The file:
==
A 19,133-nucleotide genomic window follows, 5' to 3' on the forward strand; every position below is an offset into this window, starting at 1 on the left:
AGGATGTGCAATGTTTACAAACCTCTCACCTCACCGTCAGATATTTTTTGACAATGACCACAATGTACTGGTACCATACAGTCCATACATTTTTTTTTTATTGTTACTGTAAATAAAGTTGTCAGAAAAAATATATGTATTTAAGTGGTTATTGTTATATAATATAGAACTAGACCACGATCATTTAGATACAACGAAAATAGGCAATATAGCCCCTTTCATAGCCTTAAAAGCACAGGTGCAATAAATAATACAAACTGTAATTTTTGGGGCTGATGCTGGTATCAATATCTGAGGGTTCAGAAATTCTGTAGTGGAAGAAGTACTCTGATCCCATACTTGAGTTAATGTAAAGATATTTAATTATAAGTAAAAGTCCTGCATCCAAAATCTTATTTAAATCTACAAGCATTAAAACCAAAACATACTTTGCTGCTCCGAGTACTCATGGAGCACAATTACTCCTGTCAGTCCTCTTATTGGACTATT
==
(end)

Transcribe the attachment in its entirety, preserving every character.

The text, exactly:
A 19,133-nucleotide genomic window follows, 5' to 3' on the forward strand; every position below is an offset into this window, starting at 1 on the left:
AGGATGTGCAATGTTTACAAACCTCTCACCTCACCGTCAGATATTTTTTGACAATGACCACAATGTACTGGTACCATACAGTCCATACATTTTTTTTTTATTGTTACTGTAAATAAAGTTGTCAGAAAAAATATATGTATTTAAGTGGTTATTGTTATATAATATAGAACTAGACCACGATCATTTAGATACAACGAAAATAGGCAATATAGCCCCTTTCATAGCCTTAAAAGCACAGGTGCAATAAATAATACAAACTGTAATTTTTGGGGCTGATGCTGGTATCAATATCTGAGGGTTCAGAAATTCTGTAGTGGAAGAAGTACTCTGATCCCATACTTGAGTTAATGTAAAGATATTTAATTATAAGTAAAAGTCCTGCATCCAAAATCTTATTTAAATCTACAAGCATTAAAACCAAAACATACTTTGCTGCTCCGAGTACTCATGGAGCACAATTACTCCTGTCAGTCCTCTTATTGGACTATT